I’ve been thinking a lot about the people I know who are grieving fresh losses. Holidays are so hard…they are a time of togetherness, and nothing emphasizes who isn’t there like having the rest of your loved ones in the same place. A friend in grief recently said to me, “Give it to me straight: do the holidays get any easier?” She’s going through her first holiday season without her daughter, and it’s obviously an incredibly difficult time for her family. Her question reminded me of something I wrote last year. I felt like it was worth sharing it here again as a reminder to take a moment to mention those who are missing to those who are missing them. And remember, everyone is missing someone, no matter how long it’s been. I am missing my grandmother (12 years), my aunt (four years), my best friend (two years), and my sweet daughter (five years). The holidays will never be the same without them…but the holidays are still wonderful.
I love the holidays…but they are so hard. It’s such a complicated time for grief.
I’m so happy creating holiday traditions with Annabel and James…and so sad that Madeline is missing out.
The line between happiness and sadness is thin at this time of year. My children make me so wildly happy. It would be dishonest to say I didn’t wish all three of them were here, making Christmas memories. It doesn’t take anything away from Annabel or James to want their sister here to enjoy these moments with them.
Madeline’s death changed my entire life, and will continue to color every aspect of it…likely for the rest of my life.
That might sound ominous but it isn’t, not always. My emotions are more intense, my hugs are tighter, I take more moments to cup chins and kiss knees. I do my best to not put things off. I try to have more fun.
I also take the sad moments and feel them. Now that Annabel is old enough, I tell her, “Mommy misses Maddie and Jackie. Mommy wishes she could read a new email from her Aunt Kathy. Mommy is sad. Sometimes you’ll be sad, too. Everybody gets sad sometimes.”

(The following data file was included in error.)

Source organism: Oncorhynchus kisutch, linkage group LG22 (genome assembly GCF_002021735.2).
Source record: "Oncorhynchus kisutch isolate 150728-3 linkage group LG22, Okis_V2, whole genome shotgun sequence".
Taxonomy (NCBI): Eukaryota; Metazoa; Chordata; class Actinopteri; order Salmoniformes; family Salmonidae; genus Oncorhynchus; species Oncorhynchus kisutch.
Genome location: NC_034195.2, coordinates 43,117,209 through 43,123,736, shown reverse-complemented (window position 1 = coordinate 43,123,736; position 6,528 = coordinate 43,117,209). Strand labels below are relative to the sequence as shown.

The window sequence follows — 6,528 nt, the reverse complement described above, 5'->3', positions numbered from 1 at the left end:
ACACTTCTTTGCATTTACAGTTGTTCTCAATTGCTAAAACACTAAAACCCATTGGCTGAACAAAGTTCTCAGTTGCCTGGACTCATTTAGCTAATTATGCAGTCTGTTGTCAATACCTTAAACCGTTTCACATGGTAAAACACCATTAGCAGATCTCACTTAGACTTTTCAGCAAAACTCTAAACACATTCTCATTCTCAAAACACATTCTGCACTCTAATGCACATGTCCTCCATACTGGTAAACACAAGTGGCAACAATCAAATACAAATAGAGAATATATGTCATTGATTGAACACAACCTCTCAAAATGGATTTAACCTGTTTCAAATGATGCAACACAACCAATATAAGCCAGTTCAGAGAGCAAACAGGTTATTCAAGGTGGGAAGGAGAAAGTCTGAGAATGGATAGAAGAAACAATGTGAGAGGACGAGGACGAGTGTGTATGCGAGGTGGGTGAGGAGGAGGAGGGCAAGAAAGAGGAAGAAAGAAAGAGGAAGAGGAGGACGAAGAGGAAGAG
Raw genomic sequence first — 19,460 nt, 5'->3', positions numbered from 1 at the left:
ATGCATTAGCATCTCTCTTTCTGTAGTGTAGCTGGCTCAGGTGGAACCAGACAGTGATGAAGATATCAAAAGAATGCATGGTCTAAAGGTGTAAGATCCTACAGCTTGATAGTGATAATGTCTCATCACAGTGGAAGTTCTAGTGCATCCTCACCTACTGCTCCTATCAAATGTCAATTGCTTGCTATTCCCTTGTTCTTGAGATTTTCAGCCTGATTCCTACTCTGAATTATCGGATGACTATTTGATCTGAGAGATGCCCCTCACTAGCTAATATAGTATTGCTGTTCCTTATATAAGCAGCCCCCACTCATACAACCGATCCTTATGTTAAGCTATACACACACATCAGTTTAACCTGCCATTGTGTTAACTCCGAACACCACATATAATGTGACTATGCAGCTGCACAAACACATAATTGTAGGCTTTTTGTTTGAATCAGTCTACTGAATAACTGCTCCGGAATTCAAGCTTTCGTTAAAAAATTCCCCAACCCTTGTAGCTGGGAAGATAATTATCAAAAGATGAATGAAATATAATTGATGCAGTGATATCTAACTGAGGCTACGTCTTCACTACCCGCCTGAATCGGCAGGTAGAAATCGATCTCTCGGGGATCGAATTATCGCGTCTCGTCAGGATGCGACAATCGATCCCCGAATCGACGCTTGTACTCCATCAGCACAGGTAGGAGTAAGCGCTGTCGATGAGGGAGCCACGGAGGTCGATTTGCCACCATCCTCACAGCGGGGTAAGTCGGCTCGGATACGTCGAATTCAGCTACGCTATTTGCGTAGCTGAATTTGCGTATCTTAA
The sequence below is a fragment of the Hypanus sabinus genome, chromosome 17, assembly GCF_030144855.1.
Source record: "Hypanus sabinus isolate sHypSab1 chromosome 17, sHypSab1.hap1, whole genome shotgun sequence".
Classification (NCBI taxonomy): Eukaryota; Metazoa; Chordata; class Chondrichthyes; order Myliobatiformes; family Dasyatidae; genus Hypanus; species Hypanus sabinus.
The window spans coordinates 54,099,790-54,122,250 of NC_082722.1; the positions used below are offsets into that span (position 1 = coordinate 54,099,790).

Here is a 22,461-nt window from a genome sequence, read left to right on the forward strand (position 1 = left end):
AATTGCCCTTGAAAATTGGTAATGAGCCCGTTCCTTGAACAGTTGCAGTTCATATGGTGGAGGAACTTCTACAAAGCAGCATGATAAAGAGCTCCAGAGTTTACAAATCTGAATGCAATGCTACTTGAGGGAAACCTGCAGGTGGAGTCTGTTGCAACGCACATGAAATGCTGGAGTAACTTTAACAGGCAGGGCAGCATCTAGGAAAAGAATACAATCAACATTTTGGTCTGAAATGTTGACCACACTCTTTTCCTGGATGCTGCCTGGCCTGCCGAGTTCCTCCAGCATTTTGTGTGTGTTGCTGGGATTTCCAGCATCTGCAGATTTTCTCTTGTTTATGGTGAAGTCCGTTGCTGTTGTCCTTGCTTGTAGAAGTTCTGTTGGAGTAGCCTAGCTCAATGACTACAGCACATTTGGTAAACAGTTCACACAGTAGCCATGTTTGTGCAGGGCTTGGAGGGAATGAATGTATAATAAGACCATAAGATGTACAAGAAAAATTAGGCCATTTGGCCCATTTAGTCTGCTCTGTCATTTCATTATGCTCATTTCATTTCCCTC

I tell my children every day how happy they make me, and how much I love them. I am teaching them that happiness and sadness can coexist; specifically, that being sad and missing people does not take away from the happy moments we are currently experiencing.
It can be exhausting. I want nothing more than to be buying presents for Madeline, giggling with Jackie on the phone, and preparing for my Aunt Kathy to visit over Christmas. There are nights when I don’t know how my heart survives breaking over my missing loved ones while simultaneously bursting over something amazing my children did.
It can feel like a dual life, and I’m sometimes I’m very angry about it. The holidays, with all of their togetherness and over-the-top emotion, often bring this all to a head. It’s messy, and most people don’t want to hear about it. That’s fair.
I just…I want my kids to know that even though I’m living with this burden of loss, I am doing everything I can to keep it from hurting them. I might not always succeed, but I am trying. I want them to have happy memories. I want them to know how much I love them. They deserve great holidays no matter how emotionally complicated things might be for the grown-ups around them. So even though this time of year can be difficult, I promise to always do my best to make it magical. Even when things feel so dark, my babies are my sunshine. I love them so much.